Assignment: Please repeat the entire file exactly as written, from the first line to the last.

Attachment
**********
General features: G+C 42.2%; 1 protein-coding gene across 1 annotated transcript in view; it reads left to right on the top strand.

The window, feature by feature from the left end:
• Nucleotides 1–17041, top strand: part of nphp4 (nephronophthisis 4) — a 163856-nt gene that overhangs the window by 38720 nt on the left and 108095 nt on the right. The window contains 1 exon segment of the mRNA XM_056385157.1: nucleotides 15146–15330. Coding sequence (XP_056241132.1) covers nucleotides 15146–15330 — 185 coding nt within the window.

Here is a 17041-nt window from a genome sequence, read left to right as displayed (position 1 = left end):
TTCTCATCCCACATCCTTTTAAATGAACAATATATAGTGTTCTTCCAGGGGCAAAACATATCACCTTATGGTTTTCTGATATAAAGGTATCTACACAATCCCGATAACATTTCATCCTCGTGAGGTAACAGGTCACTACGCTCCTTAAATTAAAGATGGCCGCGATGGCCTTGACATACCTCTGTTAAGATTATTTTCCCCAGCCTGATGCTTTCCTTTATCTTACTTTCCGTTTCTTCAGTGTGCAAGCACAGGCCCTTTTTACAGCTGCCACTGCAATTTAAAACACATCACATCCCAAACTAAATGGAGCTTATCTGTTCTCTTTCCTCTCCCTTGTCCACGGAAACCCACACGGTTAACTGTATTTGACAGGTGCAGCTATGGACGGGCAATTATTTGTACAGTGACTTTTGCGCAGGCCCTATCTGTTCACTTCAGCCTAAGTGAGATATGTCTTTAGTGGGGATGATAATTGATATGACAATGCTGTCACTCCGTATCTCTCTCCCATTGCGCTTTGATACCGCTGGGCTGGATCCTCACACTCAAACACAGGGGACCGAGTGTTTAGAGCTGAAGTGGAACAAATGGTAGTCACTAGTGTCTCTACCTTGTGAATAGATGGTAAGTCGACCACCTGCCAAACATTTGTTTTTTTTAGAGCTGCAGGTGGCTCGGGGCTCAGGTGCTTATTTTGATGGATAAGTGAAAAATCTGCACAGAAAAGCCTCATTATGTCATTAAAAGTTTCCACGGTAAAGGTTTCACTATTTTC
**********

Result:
General features: G+C 42.2%; 1 protein-coding gene across 1 annotated transcript in view; it reads left to right on the top strand.

The window, feature by feature from the left end:
• Nucleotides 1–17041, top strand: part of nphp4 (nephronophthisis 4) — a 163856-nt gene that overhangs the window by 38720 nt on the left and 108095 nt on the right. The window contains 1 exon segment of the mRNA XM_056385157.1: nucleotides 15146–15330. Coding sequence (XP_056241132.1) covers nucleotides 15146–15330 — 185 coding nt within the window.

Here is a 17041-nt window from a genome sequence, read left to right as displayed (position 1 = left end):
TTCTCATCCCACATCCTTTTAAATGAACAATATATAGTGTTCTTCCAGGGGCAAAACATATCACCTTATGGTTTTCTGATATAAAGGTATCTACACAATCCCGATAACATTTCATCCTCGTGAGGTAACAGGTCACTACGCTCCTTAAATTAAAGATGGCCGCGATGGCCTTGACATACCTCTGTTAAGATTATTTTCCCCAGCCTGATGCTTTCCTTTATCTTACTTTCCGTTTCTTCAGTGTGCAAGCACAGGCCCTTTTTACAGCTGCCACTGCAATTTAAAACACATCACATCCCAAACTAAATGGAGCTTATCTGTTCTCTTTCCTCTCCCTTGTCCACGGAAACCCACACGGTTAACTGTATTTGACAGGTGCAGCTATGGACGGGCAATTATTTGTACAGTGACTTTTGCGCAGGCCCTATCTGTTCACTTCAGCCTAAGTGAGATATGTCTTTAGTGGGGATGATAATTGATATGACAATGCTGTCACTCCGTATCTCTCTCCCATTGCGCTTTGATACCGCTGGGCTGGATCCTCACACTCAAACACAGGGGACCGAGTGTTTAGAGCTGAAGTGGAACAAATGGTAGTCACTAGTGTCTCTACCTTGTGAATAGATGGTAAGTCGACCACCTGCCAAACATTTGTTTTTTTTAGAGCTGCAGGTGGCTCGGGGCTCAGGTGCTTATTTTGATGGATAAGTGAAAAATCTGCACAGAAAAGCCTCATTATGTCATTAAAAGTTTCCACGGTAAAGGTTTCACTATTTTC